521 F2d 1122 United States v. Stanfield
521 F.2d 1122
UNITED STATES of America, Appellee,
Jerry Lee STANFIELD, Appellant.
United States Court of Appeals,
July 16, 1975.
Ron Bain (argued), Los Angeles, Cal., for appellant.
Arthur Vance, Asst. U. S. Atty. (argued), Los Angeles, Cal., for appellee.
Before ELY and WRIGHT, Circuit Judges, and McNICHOLS,* District Judge.
Jerry Lee Stanfield and a co-defendant were found guilty by a jury of possession of a nonregistered firearm (sawed-off shotgun) as proscribed by 26 U.S.C. § 5861(d). Appeal is taken from the consequent judgment of conviction. We have jurisdiction under 28 U.S.C. § 1291.
The evidence below, while sharply conflicting, was not complicated. Two deputy sheriffs in a patrol car purportedly detecting traffic violations, testified to having pursued a small foreign-manufactured automobile at high speeds prior to stopping it. Just before the vehicle stopped the officers claimed to have observed what appeared to be a weapon passed from a front-seat occupant to one in the rear. Appellant was a passenger in the back seat of the small car.
Upon the car being stopped, the three occupants were ordered to step out. The officers then allegedly observed a portion of a sawed-off shotgun protruding from under the front seat.
The defendants and five persons said to be bystanders, presented evidence tending to negate any police chase and further testified that the officers apparently removed the gun from the trunk of the automobile.
The record makes it clear, and the trial judge noted, that the issue of guilt presented a very close question. No matter where the gun was located, proof of appellant's possession as a passenger was only inferential.
In this posture of the record, we examine the various grounds urged on appeal. Appellant's brief separately delineates ten such grounds. In view of the disposition we make of the case, only three of the alleged errors need be considered.
Because of an extended pretrial hearing on a suppression motion, the trial judge was made fully aware of the evidence proposed to be presented by both prosecution and defense. He therefore undertook to deviate from the traditional trial format and announced his intention to make the opening statement to the jury for each side. He announced this novel procedure immediately prior to the commencement of the trial as follows:
"Now instead of letting either side make an opening statement I am going to make the opening statement and tell the jury what the choices are, and tell them in substance that if they believe the gun was found in the trunk of that car that they would have every reason to acquit these defendants; and if they believed that the gun was found in the front part of the car and was handled by these defendants, that there would be a basis for them to consider the guilt of these defendants." (Reporter's Transcript, pp. 230-231.)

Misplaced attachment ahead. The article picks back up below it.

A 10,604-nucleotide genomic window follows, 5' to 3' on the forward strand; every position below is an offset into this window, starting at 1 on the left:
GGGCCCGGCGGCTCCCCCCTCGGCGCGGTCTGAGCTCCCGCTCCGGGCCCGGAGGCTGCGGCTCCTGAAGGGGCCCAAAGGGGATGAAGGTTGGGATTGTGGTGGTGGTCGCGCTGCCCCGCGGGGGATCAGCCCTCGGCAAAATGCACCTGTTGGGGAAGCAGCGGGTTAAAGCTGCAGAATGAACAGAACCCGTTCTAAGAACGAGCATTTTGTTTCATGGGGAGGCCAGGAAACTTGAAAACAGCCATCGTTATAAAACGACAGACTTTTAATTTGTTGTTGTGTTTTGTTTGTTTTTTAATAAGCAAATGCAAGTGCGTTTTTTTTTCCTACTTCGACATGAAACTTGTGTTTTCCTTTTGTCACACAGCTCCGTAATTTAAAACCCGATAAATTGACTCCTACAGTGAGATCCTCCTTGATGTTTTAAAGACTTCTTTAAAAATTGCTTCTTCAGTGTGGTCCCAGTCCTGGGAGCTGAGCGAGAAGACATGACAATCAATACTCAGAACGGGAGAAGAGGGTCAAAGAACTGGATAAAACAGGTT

Counsel for appellant raised adequate objection to this procedure. In overruling the objection the Court partially explained his motivation.
"I will be very frank with you and tell you that you talk too long. It takes you too long to say what I can say in very short order." (Reporter's Transcript, p. 231.)
The Court thereupon addressed the jury. His entire statement is set out in the margin.1
It may be that there could be a case of such unique rarity that a trial court's failure to permit the defense counsel in a criminal case to make an opening statement to the jury could be upheld. No controlling precedent, allowing such a restriction, has been called to our attention, and we are aware of none. The practice of permitting attorneys to make opening statements is a practice long accepted as established and traditional in jury trials. It has the practical purpose of directing the attention of the jurors to the nuances of the proposed evidence in such a way as to make the usual piecemeal presentation of testimony more understandable as it is received. Defense counsel in a criminal case is ordinarily more likely than is the trial judge to have a total grasp of the evidence and the inferences to be drawn therefrom. Defendants are entitled to rely on the failure of the evidence of the prosecution and therefore defense counsel may, as an opening statement, content himself with pointing out what facts the Government witnesses will not be able to testify to. We strongly believe that the well established and practical custom of permitting opening statements by counsel at jury trials in criminal cases should be continued in the district courts of this circuit.
There is lurking in this particular case a much more serious and troublesome problem than that presented by the mere determinant by the Court to adopt the unusual course of personally articulating the opening statements. Once the Court undertook to substitute himself for the attorneys in disclosing to the jury the nature of the expected evidence, he had a grave duty to be most circumspect to the end that he not confuse or misdirect the jury. No one doubts but that jurors are very keen to attempt to discover the Court's view of a case. As indicated in the quoted passage (Supra, Footnote 1), the Court sought to be most fair. However, a critical reading of his presentation, with the italicized phrases considered, leaves one with a strong feeling that he put the issue in terms of which set of facts the jury would Believe and overemphasized that the jury would be required to judge from the two theories of the case "which is right and which is wrong". He then indicated that his purpose in relating the evidence was to put the jury "in a position to look as you hear the evidence for what you will think in your own mind is the Truthful version ". (Emphasis supplied.)